So, let’s start going
through each now.
Anxiety, so what is anxiety?
So this is an emotional state,
so it’s more emotionally
driven of unpleasant
physical and mental arousal.
And so what happens with
individuals with anxiety
is that you have these intense, frequent,
irrational and uncontrollable episodes,
and so their thoughts and behaviors
get a little bit out of control.
And when you speak to individuals
who have anxiety, they say,
“My mind is racing a mile a minute and I
really can’t control where I’m going,”
and the thoughts don’t necessarily make
sense, they become slightly irrational.
So for example,
somebody who is suffering from anxiety might
say, “I have an appointment at 10 o’clock
but it’s 9:10 right now and I haven’t put
on my pants yet but my pants are still
on the dryer, and that reminds me I need
to get a new lint remover for the dryer
and the stores are going to
be closing in 20 minutes,
and the car needs gas, and how am
I going to make it to the store?”
So you can see it’s snowballing out of control
and their thoughts are going frantic.
It’s not that they’re not connected,
but it’s slightly irrational,
as opposed to somebody who is maybe
not suffering from anxiety might say,
“I have an appointment
in 20 minutes.
I should probably get a move on and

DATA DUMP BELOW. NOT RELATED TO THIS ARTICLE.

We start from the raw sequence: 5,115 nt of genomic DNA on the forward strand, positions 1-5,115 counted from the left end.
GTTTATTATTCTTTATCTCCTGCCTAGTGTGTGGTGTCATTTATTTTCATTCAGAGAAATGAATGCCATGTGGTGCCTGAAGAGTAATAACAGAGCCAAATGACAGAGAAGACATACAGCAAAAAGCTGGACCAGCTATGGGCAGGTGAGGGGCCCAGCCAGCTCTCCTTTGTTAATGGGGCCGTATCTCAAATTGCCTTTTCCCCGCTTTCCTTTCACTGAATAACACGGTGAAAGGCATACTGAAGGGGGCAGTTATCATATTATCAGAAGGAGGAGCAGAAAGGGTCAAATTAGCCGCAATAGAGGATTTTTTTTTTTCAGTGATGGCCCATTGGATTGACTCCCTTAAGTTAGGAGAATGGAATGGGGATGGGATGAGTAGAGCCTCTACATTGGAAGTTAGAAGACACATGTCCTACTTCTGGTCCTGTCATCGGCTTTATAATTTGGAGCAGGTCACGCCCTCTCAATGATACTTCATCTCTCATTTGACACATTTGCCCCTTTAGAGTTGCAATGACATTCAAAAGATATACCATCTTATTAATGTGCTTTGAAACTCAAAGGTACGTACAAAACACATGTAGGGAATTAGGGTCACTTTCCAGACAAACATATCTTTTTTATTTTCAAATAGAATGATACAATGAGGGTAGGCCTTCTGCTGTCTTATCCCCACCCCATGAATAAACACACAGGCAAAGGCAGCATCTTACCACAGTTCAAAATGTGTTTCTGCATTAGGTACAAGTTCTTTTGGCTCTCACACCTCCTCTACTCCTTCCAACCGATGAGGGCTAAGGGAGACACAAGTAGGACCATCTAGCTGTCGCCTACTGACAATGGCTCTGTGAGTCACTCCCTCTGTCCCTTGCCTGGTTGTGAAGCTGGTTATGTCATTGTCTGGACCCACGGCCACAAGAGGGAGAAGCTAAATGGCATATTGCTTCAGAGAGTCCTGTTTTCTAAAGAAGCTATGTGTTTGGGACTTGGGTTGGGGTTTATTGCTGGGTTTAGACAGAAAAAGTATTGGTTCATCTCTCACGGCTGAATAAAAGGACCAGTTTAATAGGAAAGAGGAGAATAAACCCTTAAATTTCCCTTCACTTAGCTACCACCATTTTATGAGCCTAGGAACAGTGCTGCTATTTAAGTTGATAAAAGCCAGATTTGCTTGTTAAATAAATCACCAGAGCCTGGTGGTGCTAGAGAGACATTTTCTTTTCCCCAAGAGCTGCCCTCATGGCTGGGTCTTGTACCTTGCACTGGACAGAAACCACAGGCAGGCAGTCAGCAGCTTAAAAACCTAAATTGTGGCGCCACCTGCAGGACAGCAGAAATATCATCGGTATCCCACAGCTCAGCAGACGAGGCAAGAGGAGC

get in the car and get going,”
end of story, full stop.
So you can see how one is going quite frantic
and one is a little bit more controlled,
and that’s the biggest
description that they say
is I have a lack of
control of my thoughts.
Now, there are different
types of anxiety disorders.
So my kind of description was a blanket
statement, but you can have things like
panic disorders, where you have episodes
of full-blown panic and at this point,
you know, this is when they’re
curled up on the floor,
completely freaked out saying,
“I can’t manage this situation.”
And those are usually short-lived,
but they can be quite cyclical,
so they happen quite often and
happen in a semi-regular pattern,
or they can just be, you know, one-offs
based on the situation in front of them.
GAD is quite common and this is
I think one of the reasons why
it’s so common is because
it’s the easiest, it’s an umbrella descriptor
for all a bunch of anxiety disorder
And so sometimes a
lot of physicians,
not that they don’t want to probe deeper,
but because it’s just easier to say,
“Well, it’s clearly
anxiety so I’m going to
classify that as generalized
And after further treatment
or seeing a specialist
and they start peeling the layers of
that onion they realize actually, well,
it’s not just GAD, it’s actually
a specific type of phobia.
And with specific phobias, there’s unreasonable
fear of a certain object or situation.
So again, there’s a
huge exhaustive list of
all these different types of phobias
you can have and I’m sure in your
everyday life you’ve heard of different
phobias like I have a phobia for feet
or I have a phobia for
spiders and so on.
You can have a list, an
almost never ending list of
certain things that will
trigger some anxiety for you,
for most individuals
they would not.
So I think we all don’t love spiders,
but if there’s a spider in the room,
I’m not going to have a complete